@kaniini There are a couple of good points in here, but this is a really cynical take on AP.
I'd agree it has some blindspots that need to be addressed, but lines such as "In an ideal world, the number of ActivityPub implementations would be zero." is pure hyperbole.
Further I would give it more deference if it presented a viable option as opposed to "this is bad, but I don't know how to do it better"
We gotta do better than this if we are to push forward.
@jalcine Aight, cool. Hopefully will get better because this isn't a great start.
There are some salient points about security that I absolutely agree with, but most of it just seems like editorializing.
I'd rather see problems identified and then explorations of possible ways to improve.
But I guess they're saving that for later. I hope.
Yeah I know. I just think that's a poor way of going about it.
The proliferation of AP is providing a real opportunity for us to not only think about how we communicate but more effective ways to do it, a couple of which you name, which is cool.
I'm so down w/ the protocol being changed in a way that makes it better, but saying we shouldn't be using it at all is step backwards.
Cool. I'll wait for that. I really want to see viable options. Especially if they work
@sean @kaniini @jalcine AP is popular because it's simple and it works. I absolutely agree the design isn't perfect because it does have some gaping holes, but as a protocol framework, it's really solid.
I say we build on that rather than lamenting the fact an imperfect idea is getting traction.
With all of these big brains floating around the fediverse, I know we can do better than 'this is bad, but I don't know the answer'.
This is such an opportunity to set a positive tone moving forward.
This. The challenge of federation is social, not technical. It's a much better situation to have an imperfect protocol that everyone uses than to endlessly iterate - every fork of the shared protocol splinters the network and gets us further away from the dream of an open, connected web.
@sean @kaniini @jalcine
I don't understand the need to abandon the spec so early when there is an opportunity to shape it a direction that is conducive to security and safety.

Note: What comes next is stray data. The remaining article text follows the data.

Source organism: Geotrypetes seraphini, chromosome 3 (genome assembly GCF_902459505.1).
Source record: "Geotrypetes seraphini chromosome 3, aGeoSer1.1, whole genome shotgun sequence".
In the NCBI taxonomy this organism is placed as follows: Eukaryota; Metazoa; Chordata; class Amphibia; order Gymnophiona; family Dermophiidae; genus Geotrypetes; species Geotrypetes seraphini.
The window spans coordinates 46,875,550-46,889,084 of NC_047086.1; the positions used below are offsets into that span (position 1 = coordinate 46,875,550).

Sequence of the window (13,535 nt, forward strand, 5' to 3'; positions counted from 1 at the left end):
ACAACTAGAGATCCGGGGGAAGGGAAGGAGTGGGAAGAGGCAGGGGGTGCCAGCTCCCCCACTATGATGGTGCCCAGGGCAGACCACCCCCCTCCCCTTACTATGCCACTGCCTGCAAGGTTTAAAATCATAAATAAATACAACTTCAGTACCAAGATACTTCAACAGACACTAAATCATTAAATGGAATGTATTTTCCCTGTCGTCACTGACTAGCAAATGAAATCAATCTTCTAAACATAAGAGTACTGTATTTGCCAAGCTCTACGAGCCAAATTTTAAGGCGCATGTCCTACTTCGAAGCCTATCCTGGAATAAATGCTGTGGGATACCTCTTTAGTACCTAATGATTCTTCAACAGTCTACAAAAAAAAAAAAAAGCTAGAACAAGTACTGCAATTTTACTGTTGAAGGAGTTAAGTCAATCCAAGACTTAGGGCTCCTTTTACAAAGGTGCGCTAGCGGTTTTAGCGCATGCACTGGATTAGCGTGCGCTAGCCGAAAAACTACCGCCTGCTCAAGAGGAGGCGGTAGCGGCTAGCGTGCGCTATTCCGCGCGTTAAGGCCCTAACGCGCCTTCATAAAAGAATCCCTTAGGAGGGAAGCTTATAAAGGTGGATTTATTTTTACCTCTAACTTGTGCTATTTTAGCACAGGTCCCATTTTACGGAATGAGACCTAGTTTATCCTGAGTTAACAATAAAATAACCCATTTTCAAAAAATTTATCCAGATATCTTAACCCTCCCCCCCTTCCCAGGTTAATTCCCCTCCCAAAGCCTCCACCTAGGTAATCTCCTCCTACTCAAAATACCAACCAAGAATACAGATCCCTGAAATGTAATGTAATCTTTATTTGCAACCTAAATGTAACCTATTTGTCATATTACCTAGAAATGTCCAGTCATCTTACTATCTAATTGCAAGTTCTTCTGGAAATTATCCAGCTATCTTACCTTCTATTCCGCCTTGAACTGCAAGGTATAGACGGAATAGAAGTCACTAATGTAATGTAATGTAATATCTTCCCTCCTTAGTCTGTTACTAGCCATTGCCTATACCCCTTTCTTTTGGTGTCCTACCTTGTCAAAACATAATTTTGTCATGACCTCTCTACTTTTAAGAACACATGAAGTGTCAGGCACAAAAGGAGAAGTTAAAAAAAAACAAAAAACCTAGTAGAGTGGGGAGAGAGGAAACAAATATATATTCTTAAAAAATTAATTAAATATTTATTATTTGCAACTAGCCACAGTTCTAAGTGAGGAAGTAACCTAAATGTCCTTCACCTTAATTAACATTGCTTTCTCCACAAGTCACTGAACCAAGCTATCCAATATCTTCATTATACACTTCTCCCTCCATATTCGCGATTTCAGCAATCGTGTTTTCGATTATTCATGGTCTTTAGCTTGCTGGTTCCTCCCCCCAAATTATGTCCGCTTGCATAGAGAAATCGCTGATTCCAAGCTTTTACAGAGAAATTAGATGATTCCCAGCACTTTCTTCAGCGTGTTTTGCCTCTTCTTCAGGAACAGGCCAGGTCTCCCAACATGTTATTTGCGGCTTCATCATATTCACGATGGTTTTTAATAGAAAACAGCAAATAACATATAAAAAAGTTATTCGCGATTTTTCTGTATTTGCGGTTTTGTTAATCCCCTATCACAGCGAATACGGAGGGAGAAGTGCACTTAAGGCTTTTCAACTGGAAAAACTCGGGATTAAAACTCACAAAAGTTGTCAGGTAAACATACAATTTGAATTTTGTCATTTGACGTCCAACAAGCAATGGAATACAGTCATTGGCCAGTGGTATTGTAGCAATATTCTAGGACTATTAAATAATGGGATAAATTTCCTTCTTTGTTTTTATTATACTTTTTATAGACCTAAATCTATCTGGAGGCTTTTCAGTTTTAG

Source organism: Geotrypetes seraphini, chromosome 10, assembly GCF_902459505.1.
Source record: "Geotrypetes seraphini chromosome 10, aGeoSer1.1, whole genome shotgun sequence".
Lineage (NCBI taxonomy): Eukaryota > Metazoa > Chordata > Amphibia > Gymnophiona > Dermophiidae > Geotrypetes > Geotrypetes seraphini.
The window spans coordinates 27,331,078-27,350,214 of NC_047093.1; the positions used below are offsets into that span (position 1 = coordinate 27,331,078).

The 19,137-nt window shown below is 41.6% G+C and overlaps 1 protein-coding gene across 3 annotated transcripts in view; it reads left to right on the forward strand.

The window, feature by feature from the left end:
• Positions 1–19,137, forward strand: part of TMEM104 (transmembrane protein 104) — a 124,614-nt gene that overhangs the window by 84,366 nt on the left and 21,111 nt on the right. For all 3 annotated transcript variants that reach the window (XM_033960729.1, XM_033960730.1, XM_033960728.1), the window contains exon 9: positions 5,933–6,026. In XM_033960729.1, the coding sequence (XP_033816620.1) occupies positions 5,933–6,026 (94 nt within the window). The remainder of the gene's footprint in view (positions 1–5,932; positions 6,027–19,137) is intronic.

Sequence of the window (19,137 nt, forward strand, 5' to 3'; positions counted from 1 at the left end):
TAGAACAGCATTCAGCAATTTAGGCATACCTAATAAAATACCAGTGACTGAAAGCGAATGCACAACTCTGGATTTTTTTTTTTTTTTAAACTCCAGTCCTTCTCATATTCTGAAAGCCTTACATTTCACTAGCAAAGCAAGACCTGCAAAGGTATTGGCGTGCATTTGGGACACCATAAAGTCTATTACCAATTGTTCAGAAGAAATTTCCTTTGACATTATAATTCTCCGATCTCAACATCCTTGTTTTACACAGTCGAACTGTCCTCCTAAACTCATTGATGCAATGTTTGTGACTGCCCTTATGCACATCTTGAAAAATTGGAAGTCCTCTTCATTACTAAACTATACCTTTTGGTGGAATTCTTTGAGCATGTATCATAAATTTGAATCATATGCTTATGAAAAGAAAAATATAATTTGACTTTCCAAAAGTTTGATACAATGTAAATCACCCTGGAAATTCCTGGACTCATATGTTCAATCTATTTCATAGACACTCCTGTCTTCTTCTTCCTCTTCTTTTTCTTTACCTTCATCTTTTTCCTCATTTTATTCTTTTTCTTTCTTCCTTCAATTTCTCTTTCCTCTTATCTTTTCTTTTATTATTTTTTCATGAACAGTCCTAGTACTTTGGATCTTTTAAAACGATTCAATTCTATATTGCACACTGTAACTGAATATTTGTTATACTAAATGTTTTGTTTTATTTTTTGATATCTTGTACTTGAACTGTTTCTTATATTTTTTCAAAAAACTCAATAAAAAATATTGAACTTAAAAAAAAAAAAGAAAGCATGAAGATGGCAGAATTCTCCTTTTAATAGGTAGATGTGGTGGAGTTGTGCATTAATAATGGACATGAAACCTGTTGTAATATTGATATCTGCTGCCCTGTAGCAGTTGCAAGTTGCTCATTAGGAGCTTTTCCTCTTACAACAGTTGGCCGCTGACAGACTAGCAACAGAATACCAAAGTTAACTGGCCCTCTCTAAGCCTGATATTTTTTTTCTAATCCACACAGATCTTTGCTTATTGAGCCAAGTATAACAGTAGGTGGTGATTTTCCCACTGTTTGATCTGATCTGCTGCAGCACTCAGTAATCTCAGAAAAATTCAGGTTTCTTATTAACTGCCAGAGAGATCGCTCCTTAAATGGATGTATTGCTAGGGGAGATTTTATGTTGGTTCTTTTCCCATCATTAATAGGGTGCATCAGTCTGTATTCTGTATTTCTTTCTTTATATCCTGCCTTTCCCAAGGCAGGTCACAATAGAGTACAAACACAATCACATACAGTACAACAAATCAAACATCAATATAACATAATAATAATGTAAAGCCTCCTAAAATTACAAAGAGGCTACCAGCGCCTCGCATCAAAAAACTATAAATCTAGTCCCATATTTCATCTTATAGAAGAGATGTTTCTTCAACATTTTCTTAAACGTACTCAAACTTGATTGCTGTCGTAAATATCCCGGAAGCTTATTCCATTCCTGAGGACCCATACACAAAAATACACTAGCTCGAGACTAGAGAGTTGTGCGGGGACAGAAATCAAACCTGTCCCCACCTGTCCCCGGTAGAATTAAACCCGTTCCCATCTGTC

If we can fix it, let's do that rather than squander all of the activity around it and start again from scratch. That's not good for the fedi. Constantly reinventing the wheel will send it back into obscurity.
@Are0h @kaniini @jdormit @jalcine @sean There is also always the option of making the weaknesses known to end users well enough, so they won't use a thing for the wrong purpose As in: No one puts anything really sensitive into a real-world postcard, because they understand postcards. So if I understand what to put into a particular social media thing and what not, I can still be reasonably safe.
But I'd prefer to have something more safe too, hence we're working on darcy.is :)
Regarding privacy and future deniability: I am in a very privileged position of not having to overly worry about these things, so yes, I personally fail at this when writing webpage blurbs. That is why we won't build anything before having talked to people who do care more about this. 1/2
Also: We don't want to supplant other solutions. Darcy is supposed to play nice with those and respect those communities that have specific needs for privacy or security. 2/2
@kaniini @jdormit @Are0h @jalcine @sean
thanks! Also, just as a clarification: We probably won't use Solid as the social layer (which timbl will probably be cross about), but as the datastore. So your content (posts, media, comments) will be stored on your Solid pod, instead of your chosen instance. Instance and Pod may be the same system, but they don't have to.
If you do separate them, you can move instance while keeping your data.